Greenhill’s Fund Has Steep Rise

Greenhill Capital Partners, the private equity arm of New York investment bank Greenhill & Co. Inc., wrapped up fund-raising on its second investment vehicle with $875 million in commitments.

Greenhill Capital Partners II LP was on the market for about seven months with an original target of $700 million.

Compared to its last fund, the new vehicle represents a substantial hike in capital. Greenhill Capital Partners I LP was raised in 2000 and took in a $423 million from limited partners, which included the parent Greenhill as well as management at the firm. That fund made investments in 19 portfolio companies and, as of June 8, had $56 million of undrawn capital earmarked for follow-on investments.

About $88 million, or 10%, of fund II’s commitments came from Greenhill & Co. In addition, Greenhill’s managing directors and other professionals committed $136 million of their own capital. The remaining 74% of the fund hails from institutional investors, wealthy families and high-net-worth individuals. The firm declined to name any LPs specifically.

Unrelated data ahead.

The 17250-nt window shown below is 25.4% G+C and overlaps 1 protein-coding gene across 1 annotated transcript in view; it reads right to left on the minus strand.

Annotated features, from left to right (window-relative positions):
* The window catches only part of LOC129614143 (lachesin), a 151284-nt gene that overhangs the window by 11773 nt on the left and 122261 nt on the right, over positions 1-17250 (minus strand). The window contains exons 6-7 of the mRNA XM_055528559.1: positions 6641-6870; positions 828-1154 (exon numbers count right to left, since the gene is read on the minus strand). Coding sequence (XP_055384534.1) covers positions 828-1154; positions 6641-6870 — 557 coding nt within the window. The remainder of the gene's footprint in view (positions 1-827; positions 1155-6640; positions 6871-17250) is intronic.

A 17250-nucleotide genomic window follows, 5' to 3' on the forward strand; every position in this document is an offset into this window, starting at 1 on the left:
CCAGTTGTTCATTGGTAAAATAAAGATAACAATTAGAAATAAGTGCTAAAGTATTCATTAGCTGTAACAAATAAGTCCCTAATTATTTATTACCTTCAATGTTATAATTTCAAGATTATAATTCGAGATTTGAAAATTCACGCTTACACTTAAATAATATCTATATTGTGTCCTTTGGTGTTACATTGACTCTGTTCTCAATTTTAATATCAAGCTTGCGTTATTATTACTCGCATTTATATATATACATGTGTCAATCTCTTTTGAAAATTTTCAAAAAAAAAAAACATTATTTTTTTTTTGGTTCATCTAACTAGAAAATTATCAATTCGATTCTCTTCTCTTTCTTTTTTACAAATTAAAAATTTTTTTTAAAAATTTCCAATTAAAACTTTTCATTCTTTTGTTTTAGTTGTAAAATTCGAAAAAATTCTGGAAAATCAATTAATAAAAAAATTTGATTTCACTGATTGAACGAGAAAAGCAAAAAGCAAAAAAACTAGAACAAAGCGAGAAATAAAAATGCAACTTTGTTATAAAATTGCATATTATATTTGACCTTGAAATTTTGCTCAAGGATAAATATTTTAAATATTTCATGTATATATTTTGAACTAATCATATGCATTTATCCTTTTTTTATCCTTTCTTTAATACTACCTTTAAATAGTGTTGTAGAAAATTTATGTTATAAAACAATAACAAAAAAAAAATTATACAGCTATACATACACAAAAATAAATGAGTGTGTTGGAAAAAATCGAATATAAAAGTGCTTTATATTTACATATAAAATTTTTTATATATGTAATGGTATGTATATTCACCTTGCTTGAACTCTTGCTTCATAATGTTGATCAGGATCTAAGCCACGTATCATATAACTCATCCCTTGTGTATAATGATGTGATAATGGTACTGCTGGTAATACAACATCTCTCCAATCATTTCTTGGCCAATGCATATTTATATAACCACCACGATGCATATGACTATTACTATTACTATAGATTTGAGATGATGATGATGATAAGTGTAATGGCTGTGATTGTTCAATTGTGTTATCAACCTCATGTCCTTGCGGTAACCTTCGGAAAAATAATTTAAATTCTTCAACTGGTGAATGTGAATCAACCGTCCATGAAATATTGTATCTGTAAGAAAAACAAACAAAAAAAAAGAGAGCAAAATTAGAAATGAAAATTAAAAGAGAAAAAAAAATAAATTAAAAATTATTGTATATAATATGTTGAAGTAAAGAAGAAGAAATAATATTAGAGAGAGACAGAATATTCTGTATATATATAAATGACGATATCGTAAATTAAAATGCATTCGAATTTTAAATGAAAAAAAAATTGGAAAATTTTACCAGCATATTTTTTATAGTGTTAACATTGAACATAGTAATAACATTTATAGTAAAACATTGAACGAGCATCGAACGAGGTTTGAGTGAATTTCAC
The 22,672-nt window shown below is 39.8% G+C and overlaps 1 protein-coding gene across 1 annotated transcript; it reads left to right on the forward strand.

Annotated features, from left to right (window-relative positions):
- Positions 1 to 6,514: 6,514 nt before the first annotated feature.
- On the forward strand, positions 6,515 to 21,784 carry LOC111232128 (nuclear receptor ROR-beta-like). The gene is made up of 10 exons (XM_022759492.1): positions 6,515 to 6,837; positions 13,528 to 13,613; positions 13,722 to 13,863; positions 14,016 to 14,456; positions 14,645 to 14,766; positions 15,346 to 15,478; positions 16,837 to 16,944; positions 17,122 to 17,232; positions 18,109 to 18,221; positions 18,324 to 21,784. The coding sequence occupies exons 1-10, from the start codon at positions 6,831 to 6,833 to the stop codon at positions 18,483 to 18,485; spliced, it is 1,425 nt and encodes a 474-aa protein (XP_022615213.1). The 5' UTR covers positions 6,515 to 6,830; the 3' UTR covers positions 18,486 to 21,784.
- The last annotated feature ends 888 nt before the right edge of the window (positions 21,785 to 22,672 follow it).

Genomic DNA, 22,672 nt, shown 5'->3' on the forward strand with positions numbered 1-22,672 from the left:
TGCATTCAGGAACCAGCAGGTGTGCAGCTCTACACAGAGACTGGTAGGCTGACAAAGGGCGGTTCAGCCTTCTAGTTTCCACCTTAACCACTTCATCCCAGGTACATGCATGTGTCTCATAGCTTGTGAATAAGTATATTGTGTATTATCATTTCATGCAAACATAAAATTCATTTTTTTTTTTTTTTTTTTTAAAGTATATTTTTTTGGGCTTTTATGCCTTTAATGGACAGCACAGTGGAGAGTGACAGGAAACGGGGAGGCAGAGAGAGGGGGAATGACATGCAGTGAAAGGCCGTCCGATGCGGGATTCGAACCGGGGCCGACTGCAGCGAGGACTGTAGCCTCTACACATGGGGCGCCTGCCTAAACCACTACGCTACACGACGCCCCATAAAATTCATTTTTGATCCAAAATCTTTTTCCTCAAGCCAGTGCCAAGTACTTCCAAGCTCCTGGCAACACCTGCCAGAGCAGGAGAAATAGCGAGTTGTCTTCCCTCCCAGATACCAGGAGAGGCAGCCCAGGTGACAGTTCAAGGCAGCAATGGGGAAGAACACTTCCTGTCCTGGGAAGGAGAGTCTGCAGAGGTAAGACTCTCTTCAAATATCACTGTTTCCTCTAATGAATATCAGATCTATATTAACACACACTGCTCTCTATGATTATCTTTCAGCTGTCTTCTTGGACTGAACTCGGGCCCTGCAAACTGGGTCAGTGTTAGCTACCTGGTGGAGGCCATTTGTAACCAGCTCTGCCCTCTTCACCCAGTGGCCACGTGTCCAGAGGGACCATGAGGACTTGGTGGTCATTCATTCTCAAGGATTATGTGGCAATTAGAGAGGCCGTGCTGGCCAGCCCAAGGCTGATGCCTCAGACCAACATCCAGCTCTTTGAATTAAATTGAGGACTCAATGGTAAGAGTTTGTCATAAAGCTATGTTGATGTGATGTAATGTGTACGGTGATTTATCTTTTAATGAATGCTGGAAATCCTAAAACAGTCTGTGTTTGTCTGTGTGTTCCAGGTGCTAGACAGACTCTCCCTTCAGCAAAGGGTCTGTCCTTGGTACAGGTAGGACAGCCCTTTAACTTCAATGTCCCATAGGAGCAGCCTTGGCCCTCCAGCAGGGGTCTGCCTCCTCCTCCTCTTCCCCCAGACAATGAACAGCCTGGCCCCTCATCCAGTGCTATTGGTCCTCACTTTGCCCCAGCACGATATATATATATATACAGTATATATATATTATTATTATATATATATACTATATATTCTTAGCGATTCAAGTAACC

The firm plans to keep targeted the same sized companies with the new fund, even though it has a deeper pool of capital. But where previously the firm injected an average of $20 million of equity per Fund I investment, Fund II will deploy between $30 million and $35 million of equity per investment. This will allow Greenhill, which often invests with partners, to take the lead position more often, Niehaus said.

Greenhill has already put about $100 million of Fund II’s capital to work in four deals. The firm invested $80 million combined to acquire CLK Energy Partners LLC, Energy 51 Inc. and Genesis Gas & Oil LLC in three separate control-stake transactions that were all announced last month. The remaining $20 million was used for a follow-on investment for Global Signal Inc., a telecom infrastructure company Greenhill acquired in 2002.

“When we raised Fund I, the environment was frothier and more conducive to raising a first-time fund than it is today, since the barriers for entry were lower,” says Robert Niehaus, chairman of Greenhill. “Today is a more discerning fund-raising environment, but we had a more convincing story to tell, being that this was our second fund. As far as timing is concerned, I think we got lucky in both cases.”